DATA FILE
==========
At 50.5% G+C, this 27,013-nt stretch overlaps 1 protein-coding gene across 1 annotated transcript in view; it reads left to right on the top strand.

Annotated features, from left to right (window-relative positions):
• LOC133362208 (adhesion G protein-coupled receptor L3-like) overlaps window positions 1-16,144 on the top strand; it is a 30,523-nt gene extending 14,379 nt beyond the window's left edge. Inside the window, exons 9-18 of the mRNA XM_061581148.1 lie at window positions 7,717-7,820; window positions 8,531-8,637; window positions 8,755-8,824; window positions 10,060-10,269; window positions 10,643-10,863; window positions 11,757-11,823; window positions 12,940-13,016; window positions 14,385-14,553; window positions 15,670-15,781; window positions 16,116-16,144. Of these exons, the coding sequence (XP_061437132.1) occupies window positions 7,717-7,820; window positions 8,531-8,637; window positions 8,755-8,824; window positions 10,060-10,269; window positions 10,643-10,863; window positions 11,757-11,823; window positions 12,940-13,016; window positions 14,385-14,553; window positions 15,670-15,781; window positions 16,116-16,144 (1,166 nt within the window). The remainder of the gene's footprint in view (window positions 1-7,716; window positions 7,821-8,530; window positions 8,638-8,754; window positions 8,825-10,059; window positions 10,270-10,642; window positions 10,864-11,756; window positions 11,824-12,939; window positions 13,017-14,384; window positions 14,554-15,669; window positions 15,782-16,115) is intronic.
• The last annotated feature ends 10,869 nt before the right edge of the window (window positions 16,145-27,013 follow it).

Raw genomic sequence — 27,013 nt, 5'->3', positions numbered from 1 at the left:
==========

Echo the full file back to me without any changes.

At 50.5% G+C, this 27,013-nt stretch overlaps 1 protein-coding gene across 1 annotated transcript in view; it reads left to right on the top strand.

Annotated features, from left to right (window-relative positions):
• LOC133362208 (adhesion G protein-coupled receptor L3-like) overlaps window positions 1-16,144 on the top strand; it is a 30,523-nt gene extending 14,379 nt beyond the window's left edge. Inside the window, exons 9-18 of the mRNA XM_061581148.1 lie at window positions 7,717-7,820; window positions 8,531-8,637; window positions 8,755-8,824; window positions 10,060-10,269; window positions 10,643-10,863; window positions 11,757-11,823; window positions 12,940-13,016; window positions 14,385-14,553; window positions 15,670-15,781; window positions 16,116-16,144. Of these exons, the coding sequence (XP_061437132.1) occupies window positions 7,717-7,820; window positions 8,531-8,637; window positions 8,755-8,824; window positions 10,060-10,269; window positions 10,643-10,863; window positions 11,757-11,823; window positions 12,940-13,016; window positions 14,385-14,553; window positions 15,670-15,781; window positions 16,116-16,144 (1,166 nt within the window). The remainder of the gene's footprint in view (window positions 1-7,716; window positions 7,821-8,530; window positions 8,638-8,754; window positions 8,825-10,059; window positions 10,270-10,642; window positions 10,864-11,756; window positions 11,824-12,939; window positions 13,017-14,384; window positions 14,554-15,669; window positions 15,782-16,115) is intronic.
• The last annotated feature ends 10,869 nt before the right edge of the window (window positions 16,145-27,013 follow it).

Raw genomic sequence — 27,013 nt, 5'->3', positions numbered from 1 at the left: